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Science  21 Jun 2013:
Vol. 340, Issue 6139, pp. 1416-1417
DOI: 10.1126/science.1240684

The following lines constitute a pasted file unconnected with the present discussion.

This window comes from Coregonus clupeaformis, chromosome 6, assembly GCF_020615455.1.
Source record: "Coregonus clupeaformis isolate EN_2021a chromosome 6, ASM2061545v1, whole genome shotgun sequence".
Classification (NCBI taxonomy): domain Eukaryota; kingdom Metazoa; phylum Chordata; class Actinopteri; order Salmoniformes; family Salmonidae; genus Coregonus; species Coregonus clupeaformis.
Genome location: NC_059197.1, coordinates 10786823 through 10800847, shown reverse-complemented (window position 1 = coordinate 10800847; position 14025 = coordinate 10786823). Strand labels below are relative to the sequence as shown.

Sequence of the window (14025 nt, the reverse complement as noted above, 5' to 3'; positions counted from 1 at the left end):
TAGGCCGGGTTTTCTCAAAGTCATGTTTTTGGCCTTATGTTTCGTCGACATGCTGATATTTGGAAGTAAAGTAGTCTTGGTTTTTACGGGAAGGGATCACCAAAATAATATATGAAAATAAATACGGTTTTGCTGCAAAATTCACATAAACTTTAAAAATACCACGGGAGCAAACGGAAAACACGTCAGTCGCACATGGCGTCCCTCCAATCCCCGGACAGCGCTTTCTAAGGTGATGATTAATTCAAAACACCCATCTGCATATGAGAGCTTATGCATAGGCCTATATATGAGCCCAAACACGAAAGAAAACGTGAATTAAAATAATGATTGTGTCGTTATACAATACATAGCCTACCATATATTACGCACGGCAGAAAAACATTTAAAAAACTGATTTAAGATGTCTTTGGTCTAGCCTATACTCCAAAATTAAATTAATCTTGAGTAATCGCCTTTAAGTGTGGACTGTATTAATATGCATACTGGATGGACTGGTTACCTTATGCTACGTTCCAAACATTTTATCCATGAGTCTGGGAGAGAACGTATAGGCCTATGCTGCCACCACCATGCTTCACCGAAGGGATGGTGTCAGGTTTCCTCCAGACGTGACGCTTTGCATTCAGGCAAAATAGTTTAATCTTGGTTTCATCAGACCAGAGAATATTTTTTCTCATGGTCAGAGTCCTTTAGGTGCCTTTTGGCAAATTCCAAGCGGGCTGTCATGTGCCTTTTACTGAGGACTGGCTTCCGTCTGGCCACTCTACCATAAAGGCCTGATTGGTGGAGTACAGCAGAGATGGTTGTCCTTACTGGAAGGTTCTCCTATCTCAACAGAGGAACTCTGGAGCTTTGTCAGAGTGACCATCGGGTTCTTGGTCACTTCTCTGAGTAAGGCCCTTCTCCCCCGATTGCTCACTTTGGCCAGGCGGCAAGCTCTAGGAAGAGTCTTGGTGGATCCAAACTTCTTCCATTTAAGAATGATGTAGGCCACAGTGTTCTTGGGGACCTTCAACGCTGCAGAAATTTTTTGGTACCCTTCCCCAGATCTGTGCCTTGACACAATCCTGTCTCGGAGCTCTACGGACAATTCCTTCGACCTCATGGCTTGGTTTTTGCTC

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Studies of the genetic basis of human behavior have a history of generating controversy. For example, when studies of identical and nonidentical twins were first used to estimate the proportion of variation in income and years of schooling that can be attributed to genetic variation (in other words, the heritability of going to university and becoming rich) (1), one response was that the estimates were “pointless” and that determining the heritability of socioeconomic achievement measures should be abandoned (2). Yet, on page 1467 of this issue, Rietveld et al. (3) claim progress toward identifying genes underlying variation in educational attainment. How should these findings be interpreted, given that similar claims in the past have often not borne out (4, 5)?